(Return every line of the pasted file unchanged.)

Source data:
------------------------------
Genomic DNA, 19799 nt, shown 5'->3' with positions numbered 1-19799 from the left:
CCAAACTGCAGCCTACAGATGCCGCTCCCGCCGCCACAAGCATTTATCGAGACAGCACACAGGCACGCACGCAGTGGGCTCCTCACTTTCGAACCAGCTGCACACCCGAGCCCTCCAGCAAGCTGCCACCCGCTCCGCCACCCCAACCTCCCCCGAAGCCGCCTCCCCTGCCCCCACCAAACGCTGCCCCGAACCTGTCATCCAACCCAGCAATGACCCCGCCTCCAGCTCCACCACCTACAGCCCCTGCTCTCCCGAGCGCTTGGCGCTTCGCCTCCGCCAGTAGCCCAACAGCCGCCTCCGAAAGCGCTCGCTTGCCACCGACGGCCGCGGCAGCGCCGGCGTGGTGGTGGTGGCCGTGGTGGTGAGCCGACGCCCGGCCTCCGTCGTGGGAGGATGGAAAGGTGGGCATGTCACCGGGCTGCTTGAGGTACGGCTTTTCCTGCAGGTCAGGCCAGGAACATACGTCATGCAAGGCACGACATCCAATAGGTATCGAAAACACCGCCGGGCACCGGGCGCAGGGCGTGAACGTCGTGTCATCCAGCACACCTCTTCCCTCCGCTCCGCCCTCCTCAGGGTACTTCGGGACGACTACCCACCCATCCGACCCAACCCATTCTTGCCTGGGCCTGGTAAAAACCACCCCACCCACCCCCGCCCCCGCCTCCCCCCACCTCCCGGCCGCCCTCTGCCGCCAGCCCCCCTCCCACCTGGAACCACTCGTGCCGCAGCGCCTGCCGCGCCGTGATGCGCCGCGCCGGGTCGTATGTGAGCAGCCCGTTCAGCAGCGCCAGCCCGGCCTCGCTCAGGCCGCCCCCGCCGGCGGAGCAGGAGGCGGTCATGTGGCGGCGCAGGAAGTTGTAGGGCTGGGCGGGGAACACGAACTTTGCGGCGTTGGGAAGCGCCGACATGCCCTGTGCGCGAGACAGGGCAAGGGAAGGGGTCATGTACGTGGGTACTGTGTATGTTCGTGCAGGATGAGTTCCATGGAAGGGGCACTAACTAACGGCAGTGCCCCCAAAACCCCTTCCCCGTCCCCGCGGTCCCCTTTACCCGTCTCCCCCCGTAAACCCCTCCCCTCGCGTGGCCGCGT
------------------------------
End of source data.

Genomic DNA, 19799 nt, shown 5'->3' with positions numbered 1-19799 from the left:
CCAAACTGCAGCCTACAGATGCCGCTCCCGCCGCCACAAGCATTTATCGAGACAGCACACAGGCACGCACGCAGTGGGCTCCTCACTTTCGAACCAGCTGCACACCCGAGCCCTCCAGCAAGCTGCCACCCGCTCCGCCACCCCAACCTCCCCCGAAGCCGCCTCCCCTGCCCCCACCAAACGCTGCCCCGAACCTGTCATCCAACCCAGCAATGACCCCGCCTCCAGCTCCACCACCTACAGCCCCTGCTCTCCCGAGCGCTTGGCGCTTCGCCTCCGCCAGTAGCCCAACAGCCGCCTCCGAAAGCGCTCGCTTGCCACCGACGGCCGCGGCAGCGCCGGCGTGGTGGTGGTGGCCGTGGTGGTGAGCCGACGCCCGGCCTCCGTCGTGGGAGGATGGAAAGGTGGGCATGTCACCGGGCTGCTTGAGGTACGGCTTTTCCTGCAGGTCAGGCCAGGAACATACGTCATGCAAGGCACGACATCCAATAGGTATCGAAAACACCGCCGGGCACCGGGCGCAGGGCGTGAACGTCGTGTCATCCAGCACACCTCTTCCCTCCGCTCCGCCCTCCTCAGGGTACTTCGGGACGACTACCCACCCATCCGACCCAACCCATTCTTGCCTGGGCCTGGTAAAAACCACCCCACCCACCCCCGCCCCCGCCTCCCCCCACCTCCCGGCCGCCCTCTGCCGCCAGCCCCCCTCCCACCTGGAACCACTCGTGCCGCAGCGCCTGCCGCGCCGTGATGCGCCGCGCCGGGTCGTATGTGAGCAGCCCGTTCAGCAGCGCCAGCCCGGCCTCGCTCAGGCCGCCCCCGCCGGCGGAGCAGGAGGCGGTCATGTGGCGGCGCAGGAAGTTGTAGGGCTGGGCGGGGAACACGAACTTTGCGGCGTTGGGAAGCGCCGACATGCCCTGTGCGCGAGACAGGGCAAGGGAAGGGGTCATGTACGTGGGTACTGTGTATGTTCGTGCAGGATGAGTTCCATGGAAGGGGCACTAACTAACGGCAGTGCCCCCAAAACCCCTTCCCCGTCCCCGCGGTCCCCTTTACCCGTCTCCCCCCGTAAACCCCTCCCCTCGCGTGGCCGCGT